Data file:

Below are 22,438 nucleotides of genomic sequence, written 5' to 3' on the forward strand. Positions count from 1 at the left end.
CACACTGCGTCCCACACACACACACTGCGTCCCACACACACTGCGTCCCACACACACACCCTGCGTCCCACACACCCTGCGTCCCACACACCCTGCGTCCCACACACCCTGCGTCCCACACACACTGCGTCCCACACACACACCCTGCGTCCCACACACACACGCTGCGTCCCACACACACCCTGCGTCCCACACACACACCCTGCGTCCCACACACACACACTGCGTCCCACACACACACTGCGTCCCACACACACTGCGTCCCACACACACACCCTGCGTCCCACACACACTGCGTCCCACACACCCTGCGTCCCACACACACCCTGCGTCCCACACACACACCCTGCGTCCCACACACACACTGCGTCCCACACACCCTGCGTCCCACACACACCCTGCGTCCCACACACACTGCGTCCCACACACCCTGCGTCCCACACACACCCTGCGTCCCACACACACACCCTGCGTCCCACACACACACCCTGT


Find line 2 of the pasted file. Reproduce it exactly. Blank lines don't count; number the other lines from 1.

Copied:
CACACTGCGTCCCACACACACACACTGCGTCCCACACACACTGCGTCCCACACACACACCCTGCGTCCCACACACCCTGCGTCCCACACACCCTGCGTCCCACACACCCTGCGTCCCACACACACTGCGTCCCACACACACACCCTGCGTCCCACACACACACGCTGCGTCCCACACACACCCTGCGTCCCACACACACACCCTGCGTCCCACACACACACACTGCGTCCCACACACACACTGCGTCCCACACACACTGCGTCCCACACACACACCCTGCGTCCCACACACACTGCGTCCCACACACCCTGCGTCCCACACACACCCTGCGTCCCACACACACACCCTGCGTCCCACACACACACTGCGTCCCACACACCCTGCGTCCCACACACACCCTGCGTCCCACACACACTGCGTCCCACACACCCTGCGTCCCACACACACCCTGCGTCCCACACACACACCCTGCGTCCCACACACACACCCTGT